The city of Richmond is awarding a commission for a public sculpture to a Richmond-based artist for the first time in just over 10 years.
This week, the city Planning Commission approved a proposal for an abstract installation in front of the Hull Street branch of the Richmond Public Library submitted by Mickael Broth, a graffiti-artist-turned-muralist who was once jailed 10 months for painting massive tags along Interstate 95.
The 35-year-old’s work — now sought after by local businesses — appears on the interior and exterior of Mellow Mushroom in Carytown and on the water tower atop Cookie Factory Lofts near the intersection of Broad Street and the Boulevard. He also painted the giant mural of a gangly Bernie Sanders dancing on the side of an empty West Broad Street storefront.
Broth’s proposed Hull Street sculpture, his first serious venture into the genre, is a tangle of muted teals, magenta and yellows titled “Perfect Bound” — inspired “by the act of opening a book and the fantastic places it can take the reader.”
The award comes with a $50,000 commission, which covers materials and Broth’s labor, paid for by the city’s 1 percent for the arts program.
The city’s Public Art Commission solicited proposals for the project earlier this year, saying it was specifically seeking local artists after a series of high-profile projects were awarded to out-of-town sculptors, including the Maggie L. Walker statue (sculpted by Baltimore-based Toby Mendez) and the large rings on the south side of the T. Tyler Potterfield Bridge (Colorado-based Joshua Weiner).
The commission last awarded a project to a local artist in 2005, when Heide Trepanier was selected for an installation at a different public library.
Ellyn Parker, the city’s public art coordinator, said the selection is a demonstration of the city’s commitment to local artists, but noted Broth was chosen based on his merit. She said Broth won over two other finalists: Andrea and Kevin Orlosky, the co-founders of Art on Wheels, and Julien Gardier.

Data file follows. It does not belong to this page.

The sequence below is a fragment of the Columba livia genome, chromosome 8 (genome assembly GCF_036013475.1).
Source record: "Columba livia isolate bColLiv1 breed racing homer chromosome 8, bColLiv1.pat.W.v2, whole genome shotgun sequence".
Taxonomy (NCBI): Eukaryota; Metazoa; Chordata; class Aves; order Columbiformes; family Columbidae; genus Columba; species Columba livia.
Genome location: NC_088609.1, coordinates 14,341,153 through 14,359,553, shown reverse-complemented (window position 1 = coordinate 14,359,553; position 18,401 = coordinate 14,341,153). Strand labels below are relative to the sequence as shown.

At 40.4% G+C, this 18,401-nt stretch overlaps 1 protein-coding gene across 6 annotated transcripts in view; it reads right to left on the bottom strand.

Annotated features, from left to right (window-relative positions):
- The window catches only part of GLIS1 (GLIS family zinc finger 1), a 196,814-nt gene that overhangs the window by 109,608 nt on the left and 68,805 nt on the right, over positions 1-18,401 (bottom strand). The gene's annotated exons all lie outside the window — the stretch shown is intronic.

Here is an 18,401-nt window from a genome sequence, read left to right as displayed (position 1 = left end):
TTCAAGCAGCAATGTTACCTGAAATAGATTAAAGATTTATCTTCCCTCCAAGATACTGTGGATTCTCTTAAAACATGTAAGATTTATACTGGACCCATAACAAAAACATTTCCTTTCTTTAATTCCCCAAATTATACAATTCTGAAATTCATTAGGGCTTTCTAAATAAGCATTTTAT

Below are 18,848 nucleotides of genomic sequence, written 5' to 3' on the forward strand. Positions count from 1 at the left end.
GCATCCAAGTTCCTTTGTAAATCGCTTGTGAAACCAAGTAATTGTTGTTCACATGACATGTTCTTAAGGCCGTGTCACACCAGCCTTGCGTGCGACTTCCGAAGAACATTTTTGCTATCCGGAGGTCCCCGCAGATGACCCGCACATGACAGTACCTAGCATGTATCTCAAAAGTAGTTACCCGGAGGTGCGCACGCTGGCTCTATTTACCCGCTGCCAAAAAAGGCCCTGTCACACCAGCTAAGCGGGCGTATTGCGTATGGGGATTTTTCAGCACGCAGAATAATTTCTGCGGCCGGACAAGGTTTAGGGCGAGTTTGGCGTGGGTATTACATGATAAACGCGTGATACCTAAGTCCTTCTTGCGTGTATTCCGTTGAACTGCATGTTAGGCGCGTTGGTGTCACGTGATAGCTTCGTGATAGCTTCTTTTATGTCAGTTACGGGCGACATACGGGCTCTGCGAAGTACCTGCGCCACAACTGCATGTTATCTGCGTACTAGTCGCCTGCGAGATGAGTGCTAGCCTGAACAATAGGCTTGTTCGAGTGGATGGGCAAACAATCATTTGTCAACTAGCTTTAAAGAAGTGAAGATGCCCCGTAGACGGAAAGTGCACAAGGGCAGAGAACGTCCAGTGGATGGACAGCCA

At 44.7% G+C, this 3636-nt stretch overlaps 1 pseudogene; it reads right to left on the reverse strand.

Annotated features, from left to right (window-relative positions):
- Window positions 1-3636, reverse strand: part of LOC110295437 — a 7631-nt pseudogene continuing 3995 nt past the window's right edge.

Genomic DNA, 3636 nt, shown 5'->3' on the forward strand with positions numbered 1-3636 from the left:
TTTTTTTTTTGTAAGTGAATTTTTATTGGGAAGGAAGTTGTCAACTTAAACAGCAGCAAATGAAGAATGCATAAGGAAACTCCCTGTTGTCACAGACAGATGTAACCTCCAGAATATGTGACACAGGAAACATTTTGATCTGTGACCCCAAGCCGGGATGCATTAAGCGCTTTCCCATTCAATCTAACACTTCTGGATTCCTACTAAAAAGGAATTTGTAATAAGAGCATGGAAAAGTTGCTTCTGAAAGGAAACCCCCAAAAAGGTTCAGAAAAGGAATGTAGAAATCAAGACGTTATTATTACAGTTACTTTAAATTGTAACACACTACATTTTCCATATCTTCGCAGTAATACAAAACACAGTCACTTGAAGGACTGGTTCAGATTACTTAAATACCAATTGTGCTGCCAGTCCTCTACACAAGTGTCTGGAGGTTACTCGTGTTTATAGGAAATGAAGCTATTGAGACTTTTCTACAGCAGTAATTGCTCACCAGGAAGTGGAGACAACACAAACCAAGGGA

“He wasn’t selected just because he was local,” she said. “But our selection panel was definitely excited about the idea of working with someone who knows the community, and it keeps the money in Richmond.”
Broth grew up in Northern Virginia and graduated from Virginia Commonwealth University with a degree in painting and printmaking in 2005.
His graduation was delayed when, in 2004, he was sentenced to a 10-month jail sentence in Richmond and Hanover County for felony vandalism charges stemming from graffiti he had painted along Interstate 95.
He said his tag was to just write the word “refuse” as large as possible using latex house paint.
“It was definitely not what most people would consider artistic, but it was being seen by lots of eyeballs, which was what was motivating me at the time,” he said.
In jail, he said he began obsessively drawing on the advice of his mother. Through the process, he said, he developed his current style.
After working as a digital retoucher for a local photographer, he got his first break working as an assistant for Richmond muralist Ed Trask, who at the time happened to be planning the city’s first street art festival.
Trask extended an invitation for him to participate.
“It really sparked a lot,” he said. “That mural is one of the first things the art director at Mellow Mushroom saw.”
He said that, to date, his colorful painting of the building’s interior and exterior walls, completed in 2013, is probably his best-known work.
After deciding his two-dimensional work would translate well into sculpture, he said, he began pursuing the new avenue, “dabbling,” over the past year.
For the Hull Street commission, he said he’ll work with Ashland-based sculptor Jerry Peart, an experienced metal fabricator.